Even if scientists have the entire genome of an extinct organism, they are not out of hot water just yet. In fact, this is where the real problems come in. It is vastly unlikely that the scientists would have the full genome of a sufficiently different number of organisms needed to create a viable population. A minimum amount of genetic diversity is necessary in a population in order for the species to propagate sustainably without entering into an ever-weakening cul-de-sac through interbreeding. To create such a viable population, scientists would have to insert random differences into the genes of the different organisms of the species. This would be to mimic the normal genetic diversity that makes up a healthy wild population of any species. In practice, this implies undertaking hundreds of separate transgenic modifications on hundreds of genomes, or zapping the genomes with doses of radiation to induce mutagenesis, in either case multiplying exponentially the opportunities for something to go wrong by way of disrupting genetic networks, pleiotropic factors, etc. (see my Genetics 101 for details on this).
Does this matter? It turns out it does. The cytoplasm, mitochondria, biochemistry, size, temperature, and a host of other factors are all different in the two species. But these factors all influence how the passenger pigeon's DNA will be read. In other words, the context of the genome influences how it is expressed. Genes do not have functions independent of context, their context defines their function. A temperature difference, for example, can turn off certain genes and turn on others, and alter the way that groups of genes interact together. Genetics without epigenetics is just a bunch of inert strings of DNA floating around in a soup. Epigenetics is what activates the genes and plays a strong role in directing what exactly it is that they do. In other words, we may have created some sort of pigeon but it is not a member of either of those two species. We would have created an entirely new species and called it de-extinction just to make ourselves feel better and perhaps to excite the big conservation organizations.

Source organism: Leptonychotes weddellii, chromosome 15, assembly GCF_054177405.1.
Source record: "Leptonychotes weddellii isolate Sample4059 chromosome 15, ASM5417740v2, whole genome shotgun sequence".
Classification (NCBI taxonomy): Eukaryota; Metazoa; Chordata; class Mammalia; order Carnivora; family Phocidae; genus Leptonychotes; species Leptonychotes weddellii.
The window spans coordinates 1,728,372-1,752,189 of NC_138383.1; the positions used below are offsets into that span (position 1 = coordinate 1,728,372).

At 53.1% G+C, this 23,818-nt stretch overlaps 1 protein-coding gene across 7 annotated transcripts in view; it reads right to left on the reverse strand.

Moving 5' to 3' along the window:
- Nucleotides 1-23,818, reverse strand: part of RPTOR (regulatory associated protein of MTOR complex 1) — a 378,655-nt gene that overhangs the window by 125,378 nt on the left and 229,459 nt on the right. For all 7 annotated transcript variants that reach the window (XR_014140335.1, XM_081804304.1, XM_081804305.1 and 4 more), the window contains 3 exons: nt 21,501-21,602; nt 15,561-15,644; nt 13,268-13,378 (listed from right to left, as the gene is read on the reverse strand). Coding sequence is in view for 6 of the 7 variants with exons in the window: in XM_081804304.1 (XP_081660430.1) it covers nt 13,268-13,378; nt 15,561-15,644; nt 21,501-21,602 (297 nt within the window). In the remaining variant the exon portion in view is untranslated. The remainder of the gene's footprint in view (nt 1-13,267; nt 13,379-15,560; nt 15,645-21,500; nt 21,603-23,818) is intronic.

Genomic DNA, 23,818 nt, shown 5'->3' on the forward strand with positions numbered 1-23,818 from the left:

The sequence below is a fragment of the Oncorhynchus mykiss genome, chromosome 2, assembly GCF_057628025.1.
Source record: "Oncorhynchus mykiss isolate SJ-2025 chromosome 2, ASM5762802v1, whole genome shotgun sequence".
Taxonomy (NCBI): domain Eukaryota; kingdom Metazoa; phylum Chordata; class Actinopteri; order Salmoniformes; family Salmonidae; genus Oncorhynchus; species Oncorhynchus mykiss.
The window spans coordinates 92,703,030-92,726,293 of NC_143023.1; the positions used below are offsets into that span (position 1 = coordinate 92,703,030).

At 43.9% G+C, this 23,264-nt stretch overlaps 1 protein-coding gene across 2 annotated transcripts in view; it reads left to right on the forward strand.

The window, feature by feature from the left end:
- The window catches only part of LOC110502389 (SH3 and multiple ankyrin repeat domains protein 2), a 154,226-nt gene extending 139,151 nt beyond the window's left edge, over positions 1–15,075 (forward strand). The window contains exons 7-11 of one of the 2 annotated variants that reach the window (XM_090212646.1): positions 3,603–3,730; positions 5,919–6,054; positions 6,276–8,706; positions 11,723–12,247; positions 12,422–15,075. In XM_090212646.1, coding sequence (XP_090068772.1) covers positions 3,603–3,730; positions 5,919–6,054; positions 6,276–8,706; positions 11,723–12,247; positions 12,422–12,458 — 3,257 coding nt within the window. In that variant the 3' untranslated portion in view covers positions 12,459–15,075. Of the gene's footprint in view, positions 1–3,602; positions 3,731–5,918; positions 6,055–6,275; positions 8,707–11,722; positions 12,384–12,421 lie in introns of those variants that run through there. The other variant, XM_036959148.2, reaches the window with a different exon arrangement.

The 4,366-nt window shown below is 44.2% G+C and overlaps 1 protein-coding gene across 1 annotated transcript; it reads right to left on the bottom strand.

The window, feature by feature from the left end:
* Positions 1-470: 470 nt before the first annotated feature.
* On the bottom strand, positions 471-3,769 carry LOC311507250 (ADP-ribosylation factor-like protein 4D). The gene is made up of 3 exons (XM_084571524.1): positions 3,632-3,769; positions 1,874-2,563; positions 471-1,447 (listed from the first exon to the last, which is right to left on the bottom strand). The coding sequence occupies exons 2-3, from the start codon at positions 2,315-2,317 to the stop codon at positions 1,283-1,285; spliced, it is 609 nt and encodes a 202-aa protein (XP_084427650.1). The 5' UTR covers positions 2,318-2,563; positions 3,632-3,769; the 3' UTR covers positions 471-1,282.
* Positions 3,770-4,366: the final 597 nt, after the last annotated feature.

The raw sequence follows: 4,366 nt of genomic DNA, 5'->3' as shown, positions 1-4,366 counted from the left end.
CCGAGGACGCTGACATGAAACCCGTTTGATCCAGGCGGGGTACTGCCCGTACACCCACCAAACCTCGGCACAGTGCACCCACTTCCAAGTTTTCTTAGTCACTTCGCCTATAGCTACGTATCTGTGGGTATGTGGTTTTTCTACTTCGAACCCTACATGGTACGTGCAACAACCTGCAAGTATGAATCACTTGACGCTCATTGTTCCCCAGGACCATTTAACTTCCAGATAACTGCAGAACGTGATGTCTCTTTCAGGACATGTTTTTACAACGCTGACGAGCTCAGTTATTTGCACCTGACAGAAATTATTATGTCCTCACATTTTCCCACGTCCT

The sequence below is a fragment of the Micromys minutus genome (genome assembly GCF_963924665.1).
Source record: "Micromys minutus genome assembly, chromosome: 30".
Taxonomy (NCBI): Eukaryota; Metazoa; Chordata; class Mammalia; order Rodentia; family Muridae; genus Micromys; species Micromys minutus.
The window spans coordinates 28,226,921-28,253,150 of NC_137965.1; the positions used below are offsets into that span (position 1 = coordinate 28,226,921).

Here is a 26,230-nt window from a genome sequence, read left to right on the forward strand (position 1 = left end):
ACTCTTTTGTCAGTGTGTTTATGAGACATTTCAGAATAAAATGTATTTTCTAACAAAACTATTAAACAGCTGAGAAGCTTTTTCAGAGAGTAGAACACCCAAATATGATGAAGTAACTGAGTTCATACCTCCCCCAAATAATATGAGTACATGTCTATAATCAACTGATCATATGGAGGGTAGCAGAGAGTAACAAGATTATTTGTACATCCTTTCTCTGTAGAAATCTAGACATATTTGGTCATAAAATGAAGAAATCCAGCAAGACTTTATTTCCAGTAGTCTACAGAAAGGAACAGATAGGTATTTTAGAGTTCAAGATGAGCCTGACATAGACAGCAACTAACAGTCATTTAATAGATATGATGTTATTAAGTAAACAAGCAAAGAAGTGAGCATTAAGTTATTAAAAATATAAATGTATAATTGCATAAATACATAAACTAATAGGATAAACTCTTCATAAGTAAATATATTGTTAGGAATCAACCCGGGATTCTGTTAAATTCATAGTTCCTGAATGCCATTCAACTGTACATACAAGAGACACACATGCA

The problems don't end here either. At some point, presumably, the new organism (with its bricolage of a patched-up genome and its cellular structure lifted from another species) is born. What does it do? How does it live? People like to think that animals are unlike people in that the young of our species require an upbringing and initiation into culture by their caregivers, whereas animals can essentially make it on their own. This is increasingly recognized as an anthropocentric illusion. Countless species, from parrots to pumas, depend on interaction with their caregivers and peers to develop in such a way that they can make it in the world. Interestingly, some of this behaviour appears to be handed down, tweaking and adjusting itself generation upon generation, showing evidence of "cultures" or "traditions" in the animal kingdom (Avital and Jablonka, 2000). A human denied contact with other people during its critical early years ends up missing something essential. Its "humanity" is compromised. To some extent, this is true for other species as well. The relationship between organisms and what they pass on through their networks of relations, are all a part of their species just as much as their genes or their epigenetics.